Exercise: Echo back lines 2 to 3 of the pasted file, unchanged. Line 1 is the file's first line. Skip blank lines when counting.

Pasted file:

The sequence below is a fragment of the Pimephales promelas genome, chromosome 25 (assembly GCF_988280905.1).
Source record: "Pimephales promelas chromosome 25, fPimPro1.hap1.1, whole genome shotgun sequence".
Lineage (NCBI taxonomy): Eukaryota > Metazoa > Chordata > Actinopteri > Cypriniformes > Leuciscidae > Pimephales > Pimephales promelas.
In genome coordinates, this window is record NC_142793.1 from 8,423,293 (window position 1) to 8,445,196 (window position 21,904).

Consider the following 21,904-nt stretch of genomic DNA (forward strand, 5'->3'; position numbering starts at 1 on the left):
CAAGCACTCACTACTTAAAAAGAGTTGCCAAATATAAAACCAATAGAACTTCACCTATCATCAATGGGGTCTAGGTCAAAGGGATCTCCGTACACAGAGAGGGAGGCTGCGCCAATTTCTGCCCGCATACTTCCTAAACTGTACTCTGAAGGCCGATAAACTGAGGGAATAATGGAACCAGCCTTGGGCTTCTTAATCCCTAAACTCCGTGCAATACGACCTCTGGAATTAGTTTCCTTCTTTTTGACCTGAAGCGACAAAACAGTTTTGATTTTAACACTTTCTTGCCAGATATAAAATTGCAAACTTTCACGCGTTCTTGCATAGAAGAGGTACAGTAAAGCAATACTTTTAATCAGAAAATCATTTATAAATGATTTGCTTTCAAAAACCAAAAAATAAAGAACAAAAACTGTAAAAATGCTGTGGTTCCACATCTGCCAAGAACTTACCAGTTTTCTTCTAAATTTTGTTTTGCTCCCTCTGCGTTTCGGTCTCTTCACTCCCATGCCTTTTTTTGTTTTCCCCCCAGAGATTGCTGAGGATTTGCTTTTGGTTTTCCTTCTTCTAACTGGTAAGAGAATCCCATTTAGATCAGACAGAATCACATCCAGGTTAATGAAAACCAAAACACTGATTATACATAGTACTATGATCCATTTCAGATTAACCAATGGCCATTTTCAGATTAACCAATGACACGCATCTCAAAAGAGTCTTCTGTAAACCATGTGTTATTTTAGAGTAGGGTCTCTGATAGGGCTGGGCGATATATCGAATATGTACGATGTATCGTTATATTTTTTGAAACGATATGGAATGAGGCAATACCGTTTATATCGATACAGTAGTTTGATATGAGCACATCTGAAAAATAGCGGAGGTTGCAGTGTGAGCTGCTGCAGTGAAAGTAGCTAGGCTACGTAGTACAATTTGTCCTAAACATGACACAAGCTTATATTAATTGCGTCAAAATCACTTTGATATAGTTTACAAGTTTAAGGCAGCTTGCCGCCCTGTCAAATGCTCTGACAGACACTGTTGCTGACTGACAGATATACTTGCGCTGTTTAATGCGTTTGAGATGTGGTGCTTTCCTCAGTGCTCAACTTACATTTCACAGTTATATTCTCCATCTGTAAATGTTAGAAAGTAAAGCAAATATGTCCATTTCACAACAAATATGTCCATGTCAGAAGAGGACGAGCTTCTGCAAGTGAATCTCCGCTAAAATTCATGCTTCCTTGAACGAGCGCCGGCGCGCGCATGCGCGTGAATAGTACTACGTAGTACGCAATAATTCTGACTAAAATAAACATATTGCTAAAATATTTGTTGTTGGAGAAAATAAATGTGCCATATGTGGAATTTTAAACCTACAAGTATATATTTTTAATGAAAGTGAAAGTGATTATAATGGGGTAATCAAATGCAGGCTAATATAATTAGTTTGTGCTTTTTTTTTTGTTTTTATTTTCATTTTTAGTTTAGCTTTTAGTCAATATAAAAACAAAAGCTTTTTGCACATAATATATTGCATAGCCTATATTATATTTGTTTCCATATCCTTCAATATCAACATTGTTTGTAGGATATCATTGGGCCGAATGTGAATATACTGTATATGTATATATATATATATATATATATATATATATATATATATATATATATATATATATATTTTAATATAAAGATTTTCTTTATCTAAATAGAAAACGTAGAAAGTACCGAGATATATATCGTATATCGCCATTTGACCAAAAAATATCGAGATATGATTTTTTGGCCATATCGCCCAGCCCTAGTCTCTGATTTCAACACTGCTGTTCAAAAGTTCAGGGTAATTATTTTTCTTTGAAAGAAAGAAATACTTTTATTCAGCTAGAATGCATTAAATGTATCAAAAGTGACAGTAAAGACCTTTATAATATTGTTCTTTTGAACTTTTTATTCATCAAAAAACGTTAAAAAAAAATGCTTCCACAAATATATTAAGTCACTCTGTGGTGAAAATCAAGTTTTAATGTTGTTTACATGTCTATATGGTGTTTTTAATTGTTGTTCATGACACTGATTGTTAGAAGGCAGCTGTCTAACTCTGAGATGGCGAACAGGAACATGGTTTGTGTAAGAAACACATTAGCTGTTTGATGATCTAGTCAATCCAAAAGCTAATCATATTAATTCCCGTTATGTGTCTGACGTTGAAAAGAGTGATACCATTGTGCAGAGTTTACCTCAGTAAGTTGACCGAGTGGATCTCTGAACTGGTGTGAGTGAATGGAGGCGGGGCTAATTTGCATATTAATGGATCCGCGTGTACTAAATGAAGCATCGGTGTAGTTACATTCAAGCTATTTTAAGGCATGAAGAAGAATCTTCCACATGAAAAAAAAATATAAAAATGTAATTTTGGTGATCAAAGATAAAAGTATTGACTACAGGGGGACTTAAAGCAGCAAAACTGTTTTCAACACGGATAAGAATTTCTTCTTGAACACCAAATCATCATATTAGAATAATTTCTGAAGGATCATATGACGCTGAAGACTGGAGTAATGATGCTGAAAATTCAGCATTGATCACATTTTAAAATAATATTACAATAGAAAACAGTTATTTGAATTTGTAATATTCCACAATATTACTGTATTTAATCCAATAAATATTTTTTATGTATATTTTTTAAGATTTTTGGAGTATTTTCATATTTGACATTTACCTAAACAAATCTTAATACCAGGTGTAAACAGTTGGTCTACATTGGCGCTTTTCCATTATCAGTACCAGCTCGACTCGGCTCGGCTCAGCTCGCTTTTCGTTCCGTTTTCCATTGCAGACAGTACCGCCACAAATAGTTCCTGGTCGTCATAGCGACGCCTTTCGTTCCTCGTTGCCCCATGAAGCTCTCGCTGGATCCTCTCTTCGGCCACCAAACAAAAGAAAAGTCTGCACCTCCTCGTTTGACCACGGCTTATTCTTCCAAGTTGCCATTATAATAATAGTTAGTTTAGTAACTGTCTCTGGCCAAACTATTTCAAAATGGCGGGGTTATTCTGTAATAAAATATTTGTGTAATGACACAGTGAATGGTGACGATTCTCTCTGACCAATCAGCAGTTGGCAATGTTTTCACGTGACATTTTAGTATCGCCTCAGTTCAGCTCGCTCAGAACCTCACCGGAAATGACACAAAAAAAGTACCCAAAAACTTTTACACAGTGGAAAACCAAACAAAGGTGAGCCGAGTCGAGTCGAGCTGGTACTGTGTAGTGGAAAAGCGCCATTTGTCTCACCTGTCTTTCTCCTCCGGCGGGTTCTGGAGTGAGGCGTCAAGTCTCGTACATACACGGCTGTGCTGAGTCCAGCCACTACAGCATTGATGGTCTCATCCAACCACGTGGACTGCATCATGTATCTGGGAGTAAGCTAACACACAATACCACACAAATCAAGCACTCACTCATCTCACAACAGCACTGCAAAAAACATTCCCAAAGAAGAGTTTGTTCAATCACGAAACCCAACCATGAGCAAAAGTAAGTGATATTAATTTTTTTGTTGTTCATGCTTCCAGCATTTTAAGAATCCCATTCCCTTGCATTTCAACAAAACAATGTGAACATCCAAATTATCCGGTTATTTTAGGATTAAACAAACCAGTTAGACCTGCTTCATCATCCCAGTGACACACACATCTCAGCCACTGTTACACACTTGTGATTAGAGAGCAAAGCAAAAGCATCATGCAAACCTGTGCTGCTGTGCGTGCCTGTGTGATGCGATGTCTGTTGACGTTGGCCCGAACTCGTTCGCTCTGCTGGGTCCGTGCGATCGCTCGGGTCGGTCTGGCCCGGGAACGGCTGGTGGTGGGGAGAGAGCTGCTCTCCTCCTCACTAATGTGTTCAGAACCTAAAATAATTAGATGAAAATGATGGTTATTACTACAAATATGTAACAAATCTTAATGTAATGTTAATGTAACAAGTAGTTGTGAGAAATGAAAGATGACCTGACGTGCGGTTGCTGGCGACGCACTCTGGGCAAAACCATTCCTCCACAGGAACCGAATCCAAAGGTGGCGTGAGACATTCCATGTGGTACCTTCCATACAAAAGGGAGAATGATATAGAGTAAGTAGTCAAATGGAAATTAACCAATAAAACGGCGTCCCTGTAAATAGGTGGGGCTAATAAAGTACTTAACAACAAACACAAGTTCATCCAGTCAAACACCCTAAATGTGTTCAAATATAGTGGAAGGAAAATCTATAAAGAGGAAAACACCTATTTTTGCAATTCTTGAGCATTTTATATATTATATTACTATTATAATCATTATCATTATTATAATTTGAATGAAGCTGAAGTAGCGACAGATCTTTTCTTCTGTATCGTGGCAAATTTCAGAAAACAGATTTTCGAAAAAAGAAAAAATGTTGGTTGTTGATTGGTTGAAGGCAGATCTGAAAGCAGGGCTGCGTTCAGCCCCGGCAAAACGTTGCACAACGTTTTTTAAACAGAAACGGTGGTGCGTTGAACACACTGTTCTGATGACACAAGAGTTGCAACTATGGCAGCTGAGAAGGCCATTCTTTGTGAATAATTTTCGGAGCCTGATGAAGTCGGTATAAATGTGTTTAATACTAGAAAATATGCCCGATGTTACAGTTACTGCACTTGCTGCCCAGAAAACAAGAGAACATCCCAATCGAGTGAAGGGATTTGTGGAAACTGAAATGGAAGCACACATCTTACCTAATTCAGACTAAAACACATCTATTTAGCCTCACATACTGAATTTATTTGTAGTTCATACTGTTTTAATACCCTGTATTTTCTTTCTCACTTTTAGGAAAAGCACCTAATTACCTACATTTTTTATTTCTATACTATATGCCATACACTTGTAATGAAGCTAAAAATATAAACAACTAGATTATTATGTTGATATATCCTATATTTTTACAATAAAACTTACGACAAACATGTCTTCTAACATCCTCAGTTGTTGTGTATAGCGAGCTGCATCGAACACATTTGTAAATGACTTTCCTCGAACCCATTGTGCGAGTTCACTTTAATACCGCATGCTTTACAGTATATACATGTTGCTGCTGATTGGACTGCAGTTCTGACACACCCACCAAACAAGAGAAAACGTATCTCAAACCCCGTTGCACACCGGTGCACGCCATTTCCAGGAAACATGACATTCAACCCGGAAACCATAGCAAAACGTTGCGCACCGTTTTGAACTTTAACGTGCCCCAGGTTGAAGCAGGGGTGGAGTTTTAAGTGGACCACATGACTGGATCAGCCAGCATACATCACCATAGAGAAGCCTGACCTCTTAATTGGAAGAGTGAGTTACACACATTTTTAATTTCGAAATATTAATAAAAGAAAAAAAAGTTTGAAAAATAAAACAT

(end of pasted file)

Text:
Source record: "Pimephales promelas chromosome 25, fPimPro1.hap1.1, whole genome shotgun sequence".
Lineage (NCBI taxonomy): Eukaryota > Metazoa > Chordata > Actinopteri > Cypriniformes > Leuciscidae > Pimephales > Pimephales promelas.